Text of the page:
2015 Year-End Tax Planning for Businesses
Businesses seeking to maximize tax benefits through 2015 year-end tax planning may want to consider several general strategies, such as use of traditional timing techniques for income and deductions and the role of the tax extenders (if renewed and in the event they are not renewed), as well as strategies targeted to their particular business. As in past years, planning is uncertain because of the expiration of many popular but temporary tax breaks. Also added to the mix is the far-reaching Affordable Care Act (ACA).
Expensing and Bonus Depreciation
Many businesses have utilized enhanced Code Sec. 179 expensing as a key component of year-end tax planning. Code Sec. 179 property is generally defined as new or used depreciable tangible Code Sec. 1245 property that is purchased for use in the active conduct of a trade or business. In 2014, off-the-shelf computer software was also included as was qualified real property (qualified leasehold improvement property, qualified restaurant property, and qualified retail improvement property). At the time this letter was prepared, the enhancements to Code Sec. 179 expensing had not been renewed by Congress for 2015 but the likelihood is very high that they will be renewed. Year-end planning should reflect both the likely extension, and the possibility of no extension.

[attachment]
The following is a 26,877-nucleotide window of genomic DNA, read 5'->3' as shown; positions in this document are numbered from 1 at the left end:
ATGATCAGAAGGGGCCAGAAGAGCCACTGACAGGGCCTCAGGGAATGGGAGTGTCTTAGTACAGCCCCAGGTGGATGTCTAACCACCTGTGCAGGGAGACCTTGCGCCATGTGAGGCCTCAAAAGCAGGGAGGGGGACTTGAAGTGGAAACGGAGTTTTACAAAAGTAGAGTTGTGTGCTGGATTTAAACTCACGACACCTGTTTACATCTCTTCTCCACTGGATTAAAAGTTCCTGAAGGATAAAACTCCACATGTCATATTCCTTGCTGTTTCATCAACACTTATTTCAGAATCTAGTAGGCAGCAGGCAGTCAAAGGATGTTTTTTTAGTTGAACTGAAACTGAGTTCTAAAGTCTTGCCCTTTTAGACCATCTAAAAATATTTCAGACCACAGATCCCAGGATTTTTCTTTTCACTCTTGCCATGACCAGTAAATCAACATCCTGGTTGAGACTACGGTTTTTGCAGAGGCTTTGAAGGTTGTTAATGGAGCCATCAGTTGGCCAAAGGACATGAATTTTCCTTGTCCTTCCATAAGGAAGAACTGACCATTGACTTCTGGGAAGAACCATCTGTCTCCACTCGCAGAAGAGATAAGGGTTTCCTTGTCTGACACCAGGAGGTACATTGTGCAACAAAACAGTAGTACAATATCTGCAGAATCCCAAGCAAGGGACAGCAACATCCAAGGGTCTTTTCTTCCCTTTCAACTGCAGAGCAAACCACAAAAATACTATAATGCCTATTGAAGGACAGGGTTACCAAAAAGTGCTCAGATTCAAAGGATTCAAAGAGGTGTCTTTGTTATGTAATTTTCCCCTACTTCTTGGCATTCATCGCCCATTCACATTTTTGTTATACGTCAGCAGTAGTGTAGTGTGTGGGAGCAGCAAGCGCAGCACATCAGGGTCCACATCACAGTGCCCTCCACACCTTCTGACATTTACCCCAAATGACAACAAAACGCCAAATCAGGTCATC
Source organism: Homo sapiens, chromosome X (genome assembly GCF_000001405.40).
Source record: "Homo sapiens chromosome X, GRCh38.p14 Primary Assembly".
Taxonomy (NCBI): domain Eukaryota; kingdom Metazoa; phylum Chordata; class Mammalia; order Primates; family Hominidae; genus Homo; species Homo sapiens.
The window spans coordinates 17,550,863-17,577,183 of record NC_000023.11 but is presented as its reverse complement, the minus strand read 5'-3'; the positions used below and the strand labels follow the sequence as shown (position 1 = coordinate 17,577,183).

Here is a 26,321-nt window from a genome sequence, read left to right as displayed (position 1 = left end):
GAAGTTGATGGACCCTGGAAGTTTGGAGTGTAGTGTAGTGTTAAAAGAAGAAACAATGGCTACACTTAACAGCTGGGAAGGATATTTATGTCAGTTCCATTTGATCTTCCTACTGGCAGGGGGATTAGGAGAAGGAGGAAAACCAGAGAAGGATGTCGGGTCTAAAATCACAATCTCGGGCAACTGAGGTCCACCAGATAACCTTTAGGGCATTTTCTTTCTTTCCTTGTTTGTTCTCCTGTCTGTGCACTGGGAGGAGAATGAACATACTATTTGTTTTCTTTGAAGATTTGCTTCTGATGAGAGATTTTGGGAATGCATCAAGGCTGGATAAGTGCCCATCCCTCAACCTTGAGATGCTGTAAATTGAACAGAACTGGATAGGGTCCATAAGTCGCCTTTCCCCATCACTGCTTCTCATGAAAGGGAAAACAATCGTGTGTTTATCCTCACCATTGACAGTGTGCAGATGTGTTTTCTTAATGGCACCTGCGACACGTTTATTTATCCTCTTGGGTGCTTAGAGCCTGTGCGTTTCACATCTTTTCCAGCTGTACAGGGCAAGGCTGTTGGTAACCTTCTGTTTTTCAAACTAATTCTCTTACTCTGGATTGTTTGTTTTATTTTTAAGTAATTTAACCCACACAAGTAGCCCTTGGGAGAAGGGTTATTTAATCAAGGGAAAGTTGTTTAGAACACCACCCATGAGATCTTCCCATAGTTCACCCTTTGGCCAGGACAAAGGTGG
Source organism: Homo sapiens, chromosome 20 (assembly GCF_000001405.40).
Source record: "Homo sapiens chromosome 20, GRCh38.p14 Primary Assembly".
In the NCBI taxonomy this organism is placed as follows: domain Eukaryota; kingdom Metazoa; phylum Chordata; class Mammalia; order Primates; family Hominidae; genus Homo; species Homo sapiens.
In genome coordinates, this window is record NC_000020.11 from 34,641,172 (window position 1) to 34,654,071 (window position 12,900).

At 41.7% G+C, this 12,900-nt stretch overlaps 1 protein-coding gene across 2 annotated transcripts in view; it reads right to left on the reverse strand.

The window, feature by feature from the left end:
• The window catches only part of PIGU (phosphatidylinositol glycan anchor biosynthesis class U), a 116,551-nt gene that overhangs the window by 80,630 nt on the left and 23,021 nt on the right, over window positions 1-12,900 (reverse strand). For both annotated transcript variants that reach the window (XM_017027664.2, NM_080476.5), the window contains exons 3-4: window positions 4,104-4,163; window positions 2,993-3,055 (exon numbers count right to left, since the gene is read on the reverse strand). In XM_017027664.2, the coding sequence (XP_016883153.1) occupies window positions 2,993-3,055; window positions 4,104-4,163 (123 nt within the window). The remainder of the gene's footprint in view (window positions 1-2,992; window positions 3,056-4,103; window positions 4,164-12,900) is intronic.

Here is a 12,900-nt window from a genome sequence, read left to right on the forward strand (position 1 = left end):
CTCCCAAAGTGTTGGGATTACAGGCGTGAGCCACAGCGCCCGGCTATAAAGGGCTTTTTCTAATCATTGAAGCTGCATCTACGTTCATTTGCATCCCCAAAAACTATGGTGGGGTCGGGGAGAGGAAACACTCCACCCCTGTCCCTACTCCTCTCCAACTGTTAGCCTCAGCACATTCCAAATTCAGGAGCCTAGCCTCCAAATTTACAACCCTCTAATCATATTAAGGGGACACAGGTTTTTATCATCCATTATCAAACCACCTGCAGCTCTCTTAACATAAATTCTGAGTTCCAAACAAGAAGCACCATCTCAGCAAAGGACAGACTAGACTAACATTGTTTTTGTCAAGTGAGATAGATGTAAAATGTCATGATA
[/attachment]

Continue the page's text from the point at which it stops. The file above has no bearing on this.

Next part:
Similarly, bonus depreciation has been a valuable incentive for many businesses. Fifty percent bonus depreciation generally expired after 2014 (with limited exceptions for certain types of property). Qualified property for bonus depreciation purposes must be depreciable under the Modified Accelerated Cost Recovery System (MACRS) and have a recovery period of 20 years or less. These requirements encompass a wide variety of assets. Year-end placed-in-service strategies therefore can provide an almost immediate “cash discount” for qualifying purchases. Although a bonus-depreciation election should be factored into a year-end strategy, a final decision on making it is not required until a return is filed. Further, bonus depreciation is not mandatory. Certain taxpayers should consider electing out of bonus depreciation to spread depreciation deductions more evenly over future years.
Returning to Code Sec. 179 expensing, one potentially useful strategy is to maximize benefits under Code Sec. 179 by expensing property that does not qualify for bonus depreciation (such as used property) and property with a long MACRS depreciation period. For example, given the choice between expensing an item of MACRS five-year property and an item of MACRS 15-year property, the 15-year property should generally be expensed since it takes 10 additional tax years to recover its cost through annual depreciation deductions as opposed to recovery of the cost of the five-year property.
Code Sec. 199 Deduction
Year-end planning benefits from the release of guidance on the Code Sec. 199 domestic production activities deduction. The Code Sec. 199 deduction, in comparison to some other business incentives, has been under-utilized. The guidance provides many examples of what business activities qualify for the deduction. Recent IRS guidance highlights manufacturing, construction, oil related work, film production, agriculture, and many other activities. Our office can help you ascertain if your business activity may qualify for this potentially valuable incentive.
Work Opportunity Tax Credit